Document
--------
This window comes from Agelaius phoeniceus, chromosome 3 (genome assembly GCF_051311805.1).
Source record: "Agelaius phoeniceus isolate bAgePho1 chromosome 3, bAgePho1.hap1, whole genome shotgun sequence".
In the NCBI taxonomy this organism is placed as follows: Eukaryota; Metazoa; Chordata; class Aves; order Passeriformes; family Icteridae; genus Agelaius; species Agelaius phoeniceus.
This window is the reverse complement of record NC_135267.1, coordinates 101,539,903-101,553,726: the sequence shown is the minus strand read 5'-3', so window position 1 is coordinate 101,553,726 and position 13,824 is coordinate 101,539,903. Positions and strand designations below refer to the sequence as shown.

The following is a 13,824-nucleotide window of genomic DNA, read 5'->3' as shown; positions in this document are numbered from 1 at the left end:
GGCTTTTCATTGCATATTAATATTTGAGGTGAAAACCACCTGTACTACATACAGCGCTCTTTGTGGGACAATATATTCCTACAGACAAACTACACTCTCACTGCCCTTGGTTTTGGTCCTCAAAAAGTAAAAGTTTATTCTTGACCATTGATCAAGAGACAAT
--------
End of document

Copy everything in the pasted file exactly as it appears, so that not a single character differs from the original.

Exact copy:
This window comes from Agelaius phoeniceus, chromosome 3 (genome assembly GCF_051311805.1).
Source record: "Agelaius phoeniceus isolate bAgePho1 chromosome 3, bAgePho1.hap1, whole genome shotgun sequence".
In the NCBI taxonomy this organism is placed as follows: Eukaryota; Metazoa; Chordata; class Aves; order Passeriformes; family Icteridae; genus Agelaius; species Agelaius phoeniceus.
This window is the reverse complement of record NC_135267.1, coordinates 101,539,903-101,553,726: the sequence shown is the minus strand read 5'-3', so window position 1 is coordinate 101,553,726 and position 13,824 is coordinate 101,539,903. Positions and strand designations below refer to the sequence as shown.

The following is a 13,824-nucleotide window of genomic DNA, read 5'->3' as shown; positions in this document are numbered from 1 at the left end:
GGCTTTTCATTGCATATTAATATTTGAGGTGAAAACCACCTGTACTACATACAGCGCTCTTTGTGGGACAATATATTCCTACAGACAAACTACACTCTCACTGCCCTTGGTTTTGGTCCTCAAAAAGTAAAAGTTTATTCTTGACCATTGATCAAGAGACAAT